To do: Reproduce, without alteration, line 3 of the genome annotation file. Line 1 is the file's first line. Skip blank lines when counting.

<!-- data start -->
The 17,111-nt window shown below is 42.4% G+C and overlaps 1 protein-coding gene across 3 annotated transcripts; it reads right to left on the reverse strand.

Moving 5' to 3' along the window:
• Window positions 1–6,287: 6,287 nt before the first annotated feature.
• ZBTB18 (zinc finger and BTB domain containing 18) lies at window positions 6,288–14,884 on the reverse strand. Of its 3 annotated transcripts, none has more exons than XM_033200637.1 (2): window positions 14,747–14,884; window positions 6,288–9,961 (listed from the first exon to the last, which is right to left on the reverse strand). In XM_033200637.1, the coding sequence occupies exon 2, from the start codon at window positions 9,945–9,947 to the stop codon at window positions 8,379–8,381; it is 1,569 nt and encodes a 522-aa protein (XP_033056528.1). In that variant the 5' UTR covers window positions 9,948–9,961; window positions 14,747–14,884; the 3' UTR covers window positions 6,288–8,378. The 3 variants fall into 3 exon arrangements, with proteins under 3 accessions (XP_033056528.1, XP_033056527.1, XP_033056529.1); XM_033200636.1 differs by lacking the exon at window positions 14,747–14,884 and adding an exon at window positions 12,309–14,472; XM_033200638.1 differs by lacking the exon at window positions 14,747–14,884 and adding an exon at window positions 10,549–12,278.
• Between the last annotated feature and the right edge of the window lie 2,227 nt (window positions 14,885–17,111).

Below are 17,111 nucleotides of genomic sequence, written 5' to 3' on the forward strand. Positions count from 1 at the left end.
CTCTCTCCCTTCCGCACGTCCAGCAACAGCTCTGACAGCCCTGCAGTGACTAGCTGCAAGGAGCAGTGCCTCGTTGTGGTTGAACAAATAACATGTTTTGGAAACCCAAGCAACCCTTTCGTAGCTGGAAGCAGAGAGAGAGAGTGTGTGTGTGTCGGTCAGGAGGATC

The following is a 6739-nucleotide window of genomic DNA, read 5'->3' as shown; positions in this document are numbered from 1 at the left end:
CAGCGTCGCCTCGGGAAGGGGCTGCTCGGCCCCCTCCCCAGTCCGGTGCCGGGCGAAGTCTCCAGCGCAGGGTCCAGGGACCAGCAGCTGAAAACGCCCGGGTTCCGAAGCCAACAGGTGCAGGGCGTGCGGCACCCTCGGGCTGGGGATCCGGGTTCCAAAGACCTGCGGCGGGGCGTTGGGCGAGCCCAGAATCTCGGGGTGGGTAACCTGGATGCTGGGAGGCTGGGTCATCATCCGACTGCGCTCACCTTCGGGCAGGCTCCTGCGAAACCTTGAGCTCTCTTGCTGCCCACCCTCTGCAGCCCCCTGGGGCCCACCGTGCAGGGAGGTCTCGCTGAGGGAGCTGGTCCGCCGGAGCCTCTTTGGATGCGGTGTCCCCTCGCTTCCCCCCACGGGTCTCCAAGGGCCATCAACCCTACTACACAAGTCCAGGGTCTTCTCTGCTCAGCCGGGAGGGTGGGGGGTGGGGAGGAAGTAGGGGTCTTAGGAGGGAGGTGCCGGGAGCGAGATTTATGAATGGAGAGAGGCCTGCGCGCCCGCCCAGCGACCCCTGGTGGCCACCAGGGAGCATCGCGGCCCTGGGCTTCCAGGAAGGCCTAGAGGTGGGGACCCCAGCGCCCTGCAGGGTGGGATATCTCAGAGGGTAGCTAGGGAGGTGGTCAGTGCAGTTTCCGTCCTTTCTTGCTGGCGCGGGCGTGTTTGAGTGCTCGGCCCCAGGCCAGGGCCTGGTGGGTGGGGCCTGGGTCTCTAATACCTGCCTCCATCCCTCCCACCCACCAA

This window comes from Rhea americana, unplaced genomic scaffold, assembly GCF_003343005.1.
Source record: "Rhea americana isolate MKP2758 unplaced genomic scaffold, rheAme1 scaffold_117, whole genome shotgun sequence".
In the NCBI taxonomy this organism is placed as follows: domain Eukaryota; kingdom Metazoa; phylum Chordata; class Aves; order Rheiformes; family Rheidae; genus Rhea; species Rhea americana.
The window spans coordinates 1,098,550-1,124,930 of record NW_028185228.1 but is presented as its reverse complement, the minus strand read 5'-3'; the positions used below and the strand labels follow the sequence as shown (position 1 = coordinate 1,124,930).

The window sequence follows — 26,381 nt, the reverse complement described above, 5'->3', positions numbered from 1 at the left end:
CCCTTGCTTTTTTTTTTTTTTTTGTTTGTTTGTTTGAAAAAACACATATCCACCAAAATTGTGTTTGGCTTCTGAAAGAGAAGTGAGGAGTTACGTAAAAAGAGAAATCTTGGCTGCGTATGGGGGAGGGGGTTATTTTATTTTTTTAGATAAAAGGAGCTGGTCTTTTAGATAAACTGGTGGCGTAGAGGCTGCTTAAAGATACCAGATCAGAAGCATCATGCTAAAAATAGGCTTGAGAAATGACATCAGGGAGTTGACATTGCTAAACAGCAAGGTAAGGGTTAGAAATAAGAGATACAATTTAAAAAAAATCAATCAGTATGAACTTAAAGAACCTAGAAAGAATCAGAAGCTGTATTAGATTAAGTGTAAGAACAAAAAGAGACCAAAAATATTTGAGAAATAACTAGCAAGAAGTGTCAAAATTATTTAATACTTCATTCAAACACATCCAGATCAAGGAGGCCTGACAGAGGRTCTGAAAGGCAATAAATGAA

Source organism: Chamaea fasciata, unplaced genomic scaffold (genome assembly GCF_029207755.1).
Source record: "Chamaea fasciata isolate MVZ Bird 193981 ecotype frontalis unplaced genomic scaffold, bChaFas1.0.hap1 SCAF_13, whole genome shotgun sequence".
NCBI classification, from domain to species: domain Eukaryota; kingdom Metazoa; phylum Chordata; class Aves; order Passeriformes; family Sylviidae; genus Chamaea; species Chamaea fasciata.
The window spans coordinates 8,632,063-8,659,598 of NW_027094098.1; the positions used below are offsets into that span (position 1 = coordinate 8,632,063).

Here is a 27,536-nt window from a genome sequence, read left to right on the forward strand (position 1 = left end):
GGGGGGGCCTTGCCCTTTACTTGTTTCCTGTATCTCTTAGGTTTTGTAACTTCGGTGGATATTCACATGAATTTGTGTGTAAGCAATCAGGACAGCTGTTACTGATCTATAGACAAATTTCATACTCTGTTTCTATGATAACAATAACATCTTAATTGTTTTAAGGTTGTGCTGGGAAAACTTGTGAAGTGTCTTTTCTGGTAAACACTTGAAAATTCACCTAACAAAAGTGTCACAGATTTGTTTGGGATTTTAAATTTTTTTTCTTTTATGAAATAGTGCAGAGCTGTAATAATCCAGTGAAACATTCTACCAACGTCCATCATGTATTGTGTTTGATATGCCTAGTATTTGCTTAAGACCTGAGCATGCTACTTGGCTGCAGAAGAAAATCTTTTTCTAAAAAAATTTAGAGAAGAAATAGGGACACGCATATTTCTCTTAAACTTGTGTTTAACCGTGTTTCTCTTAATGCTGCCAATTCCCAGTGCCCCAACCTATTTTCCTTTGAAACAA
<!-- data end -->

• Window positions 1–6,287: 6,287 nt before the first annotated feature.